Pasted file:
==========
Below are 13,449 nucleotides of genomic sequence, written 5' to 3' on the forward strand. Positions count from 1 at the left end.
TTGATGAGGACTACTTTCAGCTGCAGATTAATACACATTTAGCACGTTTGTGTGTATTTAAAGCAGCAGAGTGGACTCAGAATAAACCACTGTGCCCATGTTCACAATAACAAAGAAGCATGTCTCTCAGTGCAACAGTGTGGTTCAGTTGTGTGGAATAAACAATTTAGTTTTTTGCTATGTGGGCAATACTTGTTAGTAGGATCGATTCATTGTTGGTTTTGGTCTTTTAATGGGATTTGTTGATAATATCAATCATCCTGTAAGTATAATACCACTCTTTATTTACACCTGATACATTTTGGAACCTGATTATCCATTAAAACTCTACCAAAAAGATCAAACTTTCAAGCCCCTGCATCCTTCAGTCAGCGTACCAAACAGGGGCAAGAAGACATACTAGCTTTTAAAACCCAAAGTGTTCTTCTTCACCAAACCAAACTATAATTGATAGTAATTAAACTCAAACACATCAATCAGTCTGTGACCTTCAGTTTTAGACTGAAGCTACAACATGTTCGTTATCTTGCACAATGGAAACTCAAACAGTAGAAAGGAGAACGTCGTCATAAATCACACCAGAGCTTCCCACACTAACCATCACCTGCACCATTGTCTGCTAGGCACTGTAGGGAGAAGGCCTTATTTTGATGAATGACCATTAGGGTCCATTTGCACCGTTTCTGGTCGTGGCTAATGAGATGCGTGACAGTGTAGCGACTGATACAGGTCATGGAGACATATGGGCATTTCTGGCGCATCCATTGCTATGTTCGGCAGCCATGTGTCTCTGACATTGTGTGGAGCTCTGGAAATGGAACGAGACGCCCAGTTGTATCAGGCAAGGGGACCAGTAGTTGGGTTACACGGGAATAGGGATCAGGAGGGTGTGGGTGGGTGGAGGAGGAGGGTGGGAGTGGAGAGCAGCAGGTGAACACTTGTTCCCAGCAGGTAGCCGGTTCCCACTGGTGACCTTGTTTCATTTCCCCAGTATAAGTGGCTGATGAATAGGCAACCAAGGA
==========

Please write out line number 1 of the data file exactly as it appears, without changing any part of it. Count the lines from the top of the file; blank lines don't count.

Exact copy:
Below are 13,449 nucleotides of genomic sequence, written 5' to 3' on the forward strand. Positions count from 1 at the left end.